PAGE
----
Like last season, it all boils down to a verbal debate between Loki and He Who Remains, with exactly the same stakes as before. Keep whoever remains in charge and a single timeline remains unencumbered. Drop He Who Remains and multiple timelines emerge, and eventually his numerous Kang variants spark an all-out multiverse war. But without laying out the risks of both scenarios – this season has rarely (if ever) visited real timelines and depicted their “cutting” – this once again becomes a mere preview of future Marvel films in which Kang will be the villain.
There’s a grain of philosophy in Loki’s apparent stalemate: the idea that this ability to control time makes him infinitely powerful (which creates an interesting dichotomy with his apparent powerlessness to change the outcome) and his control over all of time makes him much more of a god than a human, although he did experience meaningful human relationships throughout the season. Yet his dilemmas remain largely abstract, rather than the episode that roots his decisions in these ideas of humanity and real relationships. What he loves never really seems to be at stake, especially when the solution is to try different iterations of the same thing and simply undo the consequences when they go wrong.
He travels even further back to his first meeting with Möbius, who was spoken to by a “Would You Kill the Hitler Child?” actor. This kind of debate is at least based on Mobius’ actual past. (He didn’t, and it weighs on him.) But this isn’t really the version of Mobius that Loki is friends with (at least not yet), as if the episode was determined to move towards strong drama, it but finding some excuse to avoid it through some sort of sci-fi peculiarity.
Eventually, Loki decides (given another conversation with Sylvie about burning things down and rebuilding them) that the only way out is to become the Overseer of all time, as He Who Remains once was. It’s the same dilemma presented to him in the season one finale, only this time he has people to lose, which makes his sacrifice marginally more meaningful. However, the way this plays out on screen is startling, with operatic pomp and spectacle that puts the focus on abstract symbols of time and people’s lives rather than anything tangible or deeply felt.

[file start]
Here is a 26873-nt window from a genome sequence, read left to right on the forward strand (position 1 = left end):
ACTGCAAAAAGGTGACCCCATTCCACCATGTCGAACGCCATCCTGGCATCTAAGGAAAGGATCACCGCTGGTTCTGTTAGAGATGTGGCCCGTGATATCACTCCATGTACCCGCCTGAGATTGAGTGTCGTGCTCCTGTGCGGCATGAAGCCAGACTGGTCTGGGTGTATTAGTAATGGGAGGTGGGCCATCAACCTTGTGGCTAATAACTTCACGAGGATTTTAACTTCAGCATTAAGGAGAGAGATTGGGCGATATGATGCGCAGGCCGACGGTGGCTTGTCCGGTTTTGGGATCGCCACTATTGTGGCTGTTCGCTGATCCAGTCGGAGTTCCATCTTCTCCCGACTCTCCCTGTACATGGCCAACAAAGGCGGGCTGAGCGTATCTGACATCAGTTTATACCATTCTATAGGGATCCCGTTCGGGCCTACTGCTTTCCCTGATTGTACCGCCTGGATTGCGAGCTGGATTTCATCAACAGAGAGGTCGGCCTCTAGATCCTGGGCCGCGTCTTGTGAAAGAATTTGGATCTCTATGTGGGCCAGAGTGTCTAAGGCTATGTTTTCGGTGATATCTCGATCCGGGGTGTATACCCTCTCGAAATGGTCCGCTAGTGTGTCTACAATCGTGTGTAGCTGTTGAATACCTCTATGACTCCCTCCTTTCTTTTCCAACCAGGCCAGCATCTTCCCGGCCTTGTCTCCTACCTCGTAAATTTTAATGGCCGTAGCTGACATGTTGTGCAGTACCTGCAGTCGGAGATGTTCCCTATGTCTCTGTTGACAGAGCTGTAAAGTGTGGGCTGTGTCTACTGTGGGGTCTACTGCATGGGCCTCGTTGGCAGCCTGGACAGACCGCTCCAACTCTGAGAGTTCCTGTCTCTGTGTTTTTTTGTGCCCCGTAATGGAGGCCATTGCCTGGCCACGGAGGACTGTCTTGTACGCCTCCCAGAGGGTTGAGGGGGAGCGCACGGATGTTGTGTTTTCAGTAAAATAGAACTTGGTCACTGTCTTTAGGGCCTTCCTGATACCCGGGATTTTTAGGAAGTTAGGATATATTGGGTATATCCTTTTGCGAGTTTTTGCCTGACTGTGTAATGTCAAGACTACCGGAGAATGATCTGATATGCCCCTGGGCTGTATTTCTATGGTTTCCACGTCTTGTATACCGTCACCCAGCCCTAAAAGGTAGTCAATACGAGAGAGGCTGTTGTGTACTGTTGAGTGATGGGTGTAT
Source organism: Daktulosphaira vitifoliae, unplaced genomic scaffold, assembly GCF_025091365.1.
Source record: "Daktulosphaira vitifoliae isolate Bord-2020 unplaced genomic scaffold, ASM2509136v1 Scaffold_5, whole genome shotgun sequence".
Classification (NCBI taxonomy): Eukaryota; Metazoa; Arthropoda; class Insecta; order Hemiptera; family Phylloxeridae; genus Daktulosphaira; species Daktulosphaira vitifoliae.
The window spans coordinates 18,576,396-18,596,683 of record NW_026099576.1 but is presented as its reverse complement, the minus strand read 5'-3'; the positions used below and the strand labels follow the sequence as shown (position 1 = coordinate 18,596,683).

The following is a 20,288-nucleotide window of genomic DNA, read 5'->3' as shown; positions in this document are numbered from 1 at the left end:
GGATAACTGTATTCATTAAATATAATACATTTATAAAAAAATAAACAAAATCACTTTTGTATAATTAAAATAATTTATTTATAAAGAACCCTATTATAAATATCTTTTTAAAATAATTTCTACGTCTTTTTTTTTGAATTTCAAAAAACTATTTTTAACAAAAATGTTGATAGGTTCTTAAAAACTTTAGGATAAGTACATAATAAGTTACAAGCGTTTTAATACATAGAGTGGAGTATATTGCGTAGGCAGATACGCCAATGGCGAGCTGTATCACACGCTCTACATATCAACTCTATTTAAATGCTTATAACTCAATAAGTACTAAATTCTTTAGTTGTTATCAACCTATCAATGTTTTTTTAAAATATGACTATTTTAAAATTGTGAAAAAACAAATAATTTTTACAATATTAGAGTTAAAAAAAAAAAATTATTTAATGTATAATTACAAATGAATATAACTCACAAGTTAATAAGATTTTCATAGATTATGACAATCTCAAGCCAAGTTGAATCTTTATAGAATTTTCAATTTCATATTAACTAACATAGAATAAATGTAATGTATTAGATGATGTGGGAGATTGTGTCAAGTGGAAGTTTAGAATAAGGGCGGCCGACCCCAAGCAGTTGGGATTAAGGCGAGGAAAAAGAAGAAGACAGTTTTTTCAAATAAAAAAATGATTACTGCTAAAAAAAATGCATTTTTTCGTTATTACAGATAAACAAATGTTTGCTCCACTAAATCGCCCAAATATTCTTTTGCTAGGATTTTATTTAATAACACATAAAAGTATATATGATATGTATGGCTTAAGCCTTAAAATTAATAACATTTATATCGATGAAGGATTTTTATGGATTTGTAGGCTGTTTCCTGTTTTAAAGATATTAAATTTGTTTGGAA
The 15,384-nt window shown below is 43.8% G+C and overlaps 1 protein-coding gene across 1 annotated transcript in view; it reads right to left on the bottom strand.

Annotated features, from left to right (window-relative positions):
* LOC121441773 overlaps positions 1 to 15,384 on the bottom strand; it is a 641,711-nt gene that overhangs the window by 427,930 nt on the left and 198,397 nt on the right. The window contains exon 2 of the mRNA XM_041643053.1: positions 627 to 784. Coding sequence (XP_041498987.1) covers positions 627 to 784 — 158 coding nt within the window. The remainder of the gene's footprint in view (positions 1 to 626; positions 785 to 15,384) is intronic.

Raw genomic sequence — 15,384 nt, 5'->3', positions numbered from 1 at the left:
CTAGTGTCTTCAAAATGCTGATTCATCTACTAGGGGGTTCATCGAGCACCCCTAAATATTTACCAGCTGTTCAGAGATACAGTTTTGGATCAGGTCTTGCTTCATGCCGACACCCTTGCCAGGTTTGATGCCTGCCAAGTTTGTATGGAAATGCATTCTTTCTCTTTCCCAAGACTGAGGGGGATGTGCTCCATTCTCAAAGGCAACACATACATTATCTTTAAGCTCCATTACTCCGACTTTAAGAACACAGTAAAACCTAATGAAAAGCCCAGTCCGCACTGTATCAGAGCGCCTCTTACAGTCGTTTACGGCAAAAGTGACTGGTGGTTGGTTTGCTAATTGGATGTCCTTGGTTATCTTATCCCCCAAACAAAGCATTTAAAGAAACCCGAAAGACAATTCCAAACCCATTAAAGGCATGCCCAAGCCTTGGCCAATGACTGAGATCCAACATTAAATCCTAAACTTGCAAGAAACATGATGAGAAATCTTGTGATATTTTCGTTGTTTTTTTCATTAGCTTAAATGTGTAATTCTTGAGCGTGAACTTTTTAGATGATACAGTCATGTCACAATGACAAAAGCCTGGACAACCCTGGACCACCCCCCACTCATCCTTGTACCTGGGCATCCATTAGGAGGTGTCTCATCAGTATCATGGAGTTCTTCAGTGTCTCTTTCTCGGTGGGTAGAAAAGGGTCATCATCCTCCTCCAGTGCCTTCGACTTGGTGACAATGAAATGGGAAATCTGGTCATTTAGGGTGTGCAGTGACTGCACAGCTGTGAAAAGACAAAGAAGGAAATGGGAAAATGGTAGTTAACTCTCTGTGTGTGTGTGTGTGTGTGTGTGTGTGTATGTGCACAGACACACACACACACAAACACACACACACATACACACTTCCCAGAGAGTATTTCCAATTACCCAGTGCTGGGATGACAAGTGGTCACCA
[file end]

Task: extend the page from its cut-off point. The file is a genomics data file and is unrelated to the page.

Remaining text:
It all goes back to the problem of the Time Loom that has plagued this season since its premiere: It’s a device that theoretically represents the dilemma between one timeline and many – between determinism and free will – but is only ever treated as a machine. When Loki ventures onto the time bridge, he ties disparate “timelines” together, although in his brand new costume we literally just see him pulling enormous strings, with no sense of the proportionality of what they represent in relation to humans saved or lives lived. His making a cloak from these threads on the way to a gilded throne is a stunning image, but analyzing it requires intellectualizing and rationalizing its meaning rather than the sense of meaning embedded in its aesthetic construction. Holt’s score is once again great, but its crescendo can’t help but complement the empty noise.
At the end, Mobius has a wonderfully touching moment as he revisits his life on Earth, witnessing it from afar in a still, silent sequence. Gentle sci-fi moments like this often showcase what directors like Justin Benson and Aaron Moorhead are capable of when they’re not plagued with superhero bombast, although the episode’s conclusion is tied to a depiction of the future of the MCU. The new TVA is looking for variants of Kang and so on as Loki’s assistants – hopefully willing variants, although that’s not entirely clear beyond the main characters.
That Loki ends up with what he always wanted – a kingdom, but a lonely one – is certainly tragic, but the mechanics of the series obscure the exact nature of his tragedy. Does this throne require him to be some kind of active participant in the shaping and protection of time, or is it a form of Sisyphean self-torture for all eternity? It’s hard to say, but the image of him weaving the different timelines together into an hourglass shape reminiscent of Yggdrasil, the Norse tree of life, is one of the rare times a Marvel story has drawn on mythology , to evoke an understanding of scale and size , appropriately, purpose. In other words, it looks great, even if most of the episode is spent wading through piles that mostly don’t look human.